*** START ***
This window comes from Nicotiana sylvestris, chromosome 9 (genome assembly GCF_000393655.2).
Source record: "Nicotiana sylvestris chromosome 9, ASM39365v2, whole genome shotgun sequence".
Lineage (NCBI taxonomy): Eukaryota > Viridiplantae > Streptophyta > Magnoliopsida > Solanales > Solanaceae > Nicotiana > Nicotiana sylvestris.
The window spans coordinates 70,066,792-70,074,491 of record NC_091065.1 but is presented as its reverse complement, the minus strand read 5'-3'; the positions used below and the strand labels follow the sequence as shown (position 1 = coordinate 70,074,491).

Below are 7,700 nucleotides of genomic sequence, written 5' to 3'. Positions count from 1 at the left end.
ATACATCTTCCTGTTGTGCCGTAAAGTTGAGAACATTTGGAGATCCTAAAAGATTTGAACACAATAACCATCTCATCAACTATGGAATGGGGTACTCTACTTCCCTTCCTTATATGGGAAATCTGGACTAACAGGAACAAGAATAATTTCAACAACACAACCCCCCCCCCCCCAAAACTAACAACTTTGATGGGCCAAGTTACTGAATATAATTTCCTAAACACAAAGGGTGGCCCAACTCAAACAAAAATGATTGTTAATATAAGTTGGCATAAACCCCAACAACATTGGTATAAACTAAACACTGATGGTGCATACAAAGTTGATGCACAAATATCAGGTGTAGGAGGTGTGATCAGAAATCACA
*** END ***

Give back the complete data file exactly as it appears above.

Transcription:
This window comes from Nicotiana sylvestris, chromosome 9 (genome assembly GCF_000393655.2).
Source record: "Nicotiana sylvestris chromosome 9, ASM39365v2, whole genome shotgun sequence".
Lineage (NCBI taxonomy): Eukaryota > Viridiplantae > Streptophyta > Magnoliopsida > Solanales > Solanaceae > Nicotiana > Nicotiana sylvestris.
The window spans coordinates 70,066,792-70,074,491 of record NC_091065.1 but is presented as its reverse complement, the minus strand read 5'-3'; the positions used below and the strand labels follow the sequence as shown (position 1 = coordinate 70,074,491).

Below are 7,700 nucleotides of genomic sequence, written 5' to 3'. Positions count from 1 at the left end.
ATACATCTTCCTGTTGTGCCGTAAAGTTGAGAACATTTGGAGATCCTAAAAGATTTGAACACAATAACCATCTCATCAACTATGGAATGGGGTACTCTACTTCCCTTCCTTATATGGGAAATCTGGACTAACAGGAACAAGAATAATTTCAACAACACAACCCCCCCCCCCCCAAAACTAACAACTTTGATGGGCCAAGTTACTGAATATAATTTCCTAAACACAAAGGGTGGCCCAACTCAAACAAAAATGATTGTTAATATAAGTTGGCATAAACCCCAACAACATTGGTATAAACTAAACACTGATGGTGCATACAAAGTTGATGCACAAATATCAGGTGTAGGAGGTGTGATCAGAAATCACA